A recent report entitled “Lost Girls: The overlooked children struggling to understand the written word” caused some comment on Twitter. One issue was raised by @MartinDaubrey (who has recently written about boy’s education in The Times (£) ) who said
We know that when it comes to literacy boys, on average, are weaker readers than girls.
We are already putting in place policies and initiatives to help boys close the gap and catch up with girls. Martin asked me to share some examples of such initiatives- so here we go.
Closing the gap – a department approach
In my department we, like many schools, have had a distinct gap between male and female achievement. Boys have made significantly less progress and this has been a national trend for a while. Last year we put in place a number of strategies to try and address this. Now this has to come with the caveat that of course not all boys are the same. Many are hard working, dedicated and well motivated but we had noticed a culture whereby high ability boys were producing work of a lower quality than high ability girls. This is what we wanted to change.
- We returned work. We set and modelled very high expectations of the work we would accept and take in. If work didn’t meet these expectations it was returned to be reworked. Support was always on offer for anyone who needed help to achieve this but pupils rarely needed it. They just needed to put in the time and attention.
- We noticed that boys were much less likely to attend after school intervention sessions than girls so we increased the pressure to attend. We issued personal invitations, we involved parents and SLT to talk to the boys we needed to attend. We used peer pressure so that boys attended with their friends and knew their friends were expecting them to be there.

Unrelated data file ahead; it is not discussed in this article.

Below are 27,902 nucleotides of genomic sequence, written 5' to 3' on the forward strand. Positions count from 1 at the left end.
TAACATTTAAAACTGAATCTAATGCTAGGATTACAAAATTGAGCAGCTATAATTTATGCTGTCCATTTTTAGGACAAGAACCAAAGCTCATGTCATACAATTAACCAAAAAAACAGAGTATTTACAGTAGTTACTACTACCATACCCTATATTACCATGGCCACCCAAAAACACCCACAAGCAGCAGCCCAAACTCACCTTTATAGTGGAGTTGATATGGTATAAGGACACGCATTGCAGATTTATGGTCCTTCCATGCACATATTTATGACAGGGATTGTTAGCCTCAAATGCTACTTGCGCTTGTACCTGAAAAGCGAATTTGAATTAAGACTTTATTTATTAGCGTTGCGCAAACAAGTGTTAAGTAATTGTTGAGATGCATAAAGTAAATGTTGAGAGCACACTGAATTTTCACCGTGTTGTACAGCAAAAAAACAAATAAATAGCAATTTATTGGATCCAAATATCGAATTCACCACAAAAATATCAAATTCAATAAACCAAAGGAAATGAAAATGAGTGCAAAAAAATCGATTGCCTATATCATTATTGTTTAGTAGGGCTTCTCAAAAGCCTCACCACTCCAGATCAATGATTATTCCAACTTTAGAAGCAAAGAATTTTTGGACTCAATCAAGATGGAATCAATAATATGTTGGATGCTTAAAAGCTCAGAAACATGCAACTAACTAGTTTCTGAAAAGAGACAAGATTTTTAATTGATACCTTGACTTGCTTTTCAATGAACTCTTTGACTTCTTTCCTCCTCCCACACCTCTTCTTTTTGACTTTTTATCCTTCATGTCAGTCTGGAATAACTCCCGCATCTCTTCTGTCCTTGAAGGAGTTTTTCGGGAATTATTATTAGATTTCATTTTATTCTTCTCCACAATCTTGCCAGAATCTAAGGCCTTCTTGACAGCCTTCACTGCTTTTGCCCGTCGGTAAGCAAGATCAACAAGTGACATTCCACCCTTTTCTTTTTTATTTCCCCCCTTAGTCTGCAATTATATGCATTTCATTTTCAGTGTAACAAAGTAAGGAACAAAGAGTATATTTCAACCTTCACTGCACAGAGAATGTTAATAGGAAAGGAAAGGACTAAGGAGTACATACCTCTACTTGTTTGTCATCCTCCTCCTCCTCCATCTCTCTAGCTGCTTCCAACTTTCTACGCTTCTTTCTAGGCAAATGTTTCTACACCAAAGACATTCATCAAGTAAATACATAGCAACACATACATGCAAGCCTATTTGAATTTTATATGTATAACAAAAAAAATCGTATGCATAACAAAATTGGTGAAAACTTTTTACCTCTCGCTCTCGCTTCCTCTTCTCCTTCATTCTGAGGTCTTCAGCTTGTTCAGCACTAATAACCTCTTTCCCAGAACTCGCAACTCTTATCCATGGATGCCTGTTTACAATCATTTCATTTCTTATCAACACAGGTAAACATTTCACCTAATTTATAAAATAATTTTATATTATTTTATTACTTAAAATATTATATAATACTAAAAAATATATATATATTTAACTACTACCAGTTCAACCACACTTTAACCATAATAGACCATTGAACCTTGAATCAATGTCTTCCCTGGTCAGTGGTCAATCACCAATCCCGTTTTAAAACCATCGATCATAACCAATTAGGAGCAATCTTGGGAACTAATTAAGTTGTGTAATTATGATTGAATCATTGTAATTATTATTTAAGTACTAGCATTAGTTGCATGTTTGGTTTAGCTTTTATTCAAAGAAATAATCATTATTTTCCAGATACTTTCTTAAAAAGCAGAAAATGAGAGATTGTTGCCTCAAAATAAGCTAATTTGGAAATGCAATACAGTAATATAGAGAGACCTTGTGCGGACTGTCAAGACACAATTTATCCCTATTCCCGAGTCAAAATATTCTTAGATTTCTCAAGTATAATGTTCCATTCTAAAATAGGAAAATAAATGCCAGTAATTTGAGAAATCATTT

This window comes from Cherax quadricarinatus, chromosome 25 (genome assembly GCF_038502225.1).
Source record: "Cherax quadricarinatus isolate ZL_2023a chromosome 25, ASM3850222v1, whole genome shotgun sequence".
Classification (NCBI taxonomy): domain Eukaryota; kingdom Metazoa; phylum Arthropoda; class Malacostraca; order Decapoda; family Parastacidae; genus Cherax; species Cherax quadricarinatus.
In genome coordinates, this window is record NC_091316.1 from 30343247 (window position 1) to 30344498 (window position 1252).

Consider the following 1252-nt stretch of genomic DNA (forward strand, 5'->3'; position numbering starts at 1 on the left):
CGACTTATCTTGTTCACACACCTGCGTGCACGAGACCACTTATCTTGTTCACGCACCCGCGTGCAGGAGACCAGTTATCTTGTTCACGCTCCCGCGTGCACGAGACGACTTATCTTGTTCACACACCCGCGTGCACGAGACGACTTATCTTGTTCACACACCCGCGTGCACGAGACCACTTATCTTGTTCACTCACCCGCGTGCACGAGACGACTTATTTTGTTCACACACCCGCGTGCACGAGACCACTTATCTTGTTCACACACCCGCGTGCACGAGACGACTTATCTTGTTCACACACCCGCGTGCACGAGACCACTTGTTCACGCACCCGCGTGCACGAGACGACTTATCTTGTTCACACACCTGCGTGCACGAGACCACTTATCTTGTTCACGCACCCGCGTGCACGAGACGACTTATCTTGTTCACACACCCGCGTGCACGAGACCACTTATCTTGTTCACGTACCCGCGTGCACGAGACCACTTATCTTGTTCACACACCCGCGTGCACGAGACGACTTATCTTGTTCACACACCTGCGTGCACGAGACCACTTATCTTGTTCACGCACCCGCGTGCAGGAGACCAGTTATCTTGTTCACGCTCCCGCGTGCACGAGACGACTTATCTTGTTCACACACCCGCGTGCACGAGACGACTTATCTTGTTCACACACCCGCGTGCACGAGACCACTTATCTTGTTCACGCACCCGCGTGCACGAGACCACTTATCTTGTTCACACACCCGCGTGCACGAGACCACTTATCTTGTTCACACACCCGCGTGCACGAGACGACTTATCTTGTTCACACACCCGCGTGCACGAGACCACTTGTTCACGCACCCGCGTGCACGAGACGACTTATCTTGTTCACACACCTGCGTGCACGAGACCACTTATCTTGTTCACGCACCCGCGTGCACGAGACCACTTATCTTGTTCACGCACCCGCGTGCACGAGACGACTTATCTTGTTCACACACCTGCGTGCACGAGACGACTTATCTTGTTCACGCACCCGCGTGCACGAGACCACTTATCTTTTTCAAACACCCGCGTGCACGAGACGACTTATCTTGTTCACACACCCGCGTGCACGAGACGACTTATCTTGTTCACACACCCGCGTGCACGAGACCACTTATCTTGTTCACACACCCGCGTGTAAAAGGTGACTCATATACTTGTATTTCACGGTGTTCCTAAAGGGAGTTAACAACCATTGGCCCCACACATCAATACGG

- We used competition. Who can write the best answer to this 4 mark question? Who can be the first to find the error in this answer?
School level approaches
Over the past few years I have seen an increasing number of policies and strategies at a school wide level to try and added the gap in boys achievement.
- Our school has a number if research and innovation teams including one dedicated to “Inspiring Boys” who are researching and sharing good practice.
- I have known a number if schools who have brought in motivational speakers to talk to boys. My last school had a very powerful speaker who came in to address the question “What makes a Man” with a focus on the idea that it is about stepping up and taking responsibility for ones actions. I have also seen boys taken out for the day to visit universities or places of work in areas they are interested in.
- Intervention in literacy is very common and as it tends to focus on closing the gap it most often focuses on boys.
- Reading buddies have been used to good effect to encourage boys to read for pleasure by providing role models in boys higher up the school who do so.
- Research by school librarians on what boys want to read and on addressing the barriers that might prevent them from doing so.
I see no issue in a report reminding us that girls may also be struggling with literacy. I have been in meetings with staff in other schools who have been told they can not offer support to the pupils they felt needed it because it was only available for boys as they were the school’s priority. This report can be a timely reminder that it is indivual children who require our support and should not be viewed as one gender against another.